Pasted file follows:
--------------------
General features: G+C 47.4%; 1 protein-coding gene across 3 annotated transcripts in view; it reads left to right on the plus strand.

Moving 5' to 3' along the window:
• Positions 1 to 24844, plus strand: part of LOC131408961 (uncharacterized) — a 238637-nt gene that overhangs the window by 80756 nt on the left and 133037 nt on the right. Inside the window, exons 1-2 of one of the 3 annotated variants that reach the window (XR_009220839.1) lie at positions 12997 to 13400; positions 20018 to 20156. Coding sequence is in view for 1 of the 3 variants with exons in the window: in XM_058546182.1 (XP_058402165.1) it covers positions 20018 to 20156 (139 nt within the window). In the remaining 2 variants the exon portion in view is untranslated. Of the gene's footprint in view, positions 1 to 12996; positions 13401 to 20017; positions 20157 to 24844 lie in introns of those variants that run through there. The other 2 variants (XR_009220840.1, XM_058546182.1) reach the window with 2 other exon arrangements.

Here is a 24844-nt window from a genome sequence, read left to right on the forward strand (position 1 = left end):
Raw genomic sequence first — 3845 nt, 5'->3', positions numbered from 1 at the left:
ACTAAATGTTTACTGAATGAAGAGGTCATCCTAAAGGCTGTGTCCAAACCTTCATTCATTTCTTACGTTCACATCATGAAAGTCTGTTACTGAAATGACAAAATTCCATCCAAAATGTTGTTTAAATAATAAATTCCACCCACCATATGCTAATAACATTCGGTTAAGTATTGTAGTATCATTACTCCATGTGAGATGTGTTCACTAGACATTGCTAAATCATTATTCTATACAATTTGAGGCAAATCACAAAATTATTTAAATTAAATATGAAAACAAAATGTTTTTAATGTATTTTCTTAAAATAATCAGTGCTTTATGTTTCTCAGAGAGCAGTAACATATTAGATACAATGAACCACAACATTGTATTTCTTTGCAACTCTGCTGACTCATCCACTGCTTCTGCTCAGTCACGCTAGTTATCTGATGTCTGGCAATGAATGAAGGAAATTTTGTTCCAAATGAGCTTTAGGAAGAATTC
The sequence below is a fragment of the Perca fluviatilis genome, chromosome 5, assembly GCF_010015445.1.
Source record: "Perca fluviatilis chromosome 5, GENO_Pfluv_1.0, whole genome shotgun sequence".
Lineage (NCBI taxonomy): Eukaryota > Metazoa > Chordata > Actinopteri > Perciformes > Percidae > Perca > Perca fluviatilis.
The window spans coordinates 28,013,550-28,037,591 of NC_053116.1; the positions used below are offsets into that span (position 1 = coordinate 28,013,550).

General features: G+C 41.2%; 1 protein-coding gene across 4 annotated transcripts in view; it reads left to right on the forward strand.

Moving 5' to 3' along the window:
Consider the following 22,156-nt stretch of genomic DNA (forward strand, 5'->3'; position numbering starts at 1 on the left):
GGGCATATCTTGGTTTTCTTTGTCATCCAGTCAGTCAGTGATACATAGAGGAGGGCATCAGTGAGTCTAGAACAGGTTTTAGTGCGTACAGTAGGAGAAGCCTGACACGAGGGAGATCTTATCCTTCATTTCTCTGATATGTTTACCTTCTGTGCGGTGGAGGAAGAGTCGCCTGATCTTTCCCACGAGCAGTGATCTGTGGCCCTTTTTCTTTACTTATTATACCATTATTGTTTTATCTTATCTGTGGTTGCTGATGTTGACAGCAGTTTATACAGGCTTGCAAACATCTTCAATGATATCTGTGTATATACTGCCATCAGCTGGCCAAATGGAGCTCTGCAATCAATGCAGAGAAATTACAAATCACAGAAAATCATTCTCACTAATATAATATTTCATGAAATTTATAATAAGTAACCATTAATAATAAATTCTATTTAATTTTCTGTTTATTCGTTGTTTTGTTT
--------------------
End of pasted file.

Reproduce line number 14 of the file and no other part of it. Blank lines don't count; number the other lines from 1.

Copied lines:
GGGCATATCTTGGTTTTCTTTGTCATCCAGTCAGTCAGTGATACATAGAGGAGGGCATCAGTGAGTCTAGAACAGGTTTTAGTGCGTACAGTAGGAGAAGCCTGACACGAGGGAGATCTTATCCTTCATTTCTCTGATATGTTTACCTTCTGTGCGGTGGAGGAAGAGTCGCCTGATCTTTCCCACGAGCAGTGATCTGTGGCCCTTTTTCTTTACTTATTATACCATTATTGTTTTATCTTATCTGTGGTTGCTGATGTTGACAGCAGTTTATACAGGCTTGCAAACATCTTCAATGATATCTGTGTATATACTGCCATCAGCTGGCCAAATGGAGCTCTGCAATCAATGCAGAGAAATTACAAATCACAGAAAATCATTCTCACTAATATAATATTTCATGAAATTTATAATAAGTAACCATTAATAATAAATTCTATTTAATTTTCTGTTTATTCGTTGTTTTGTTT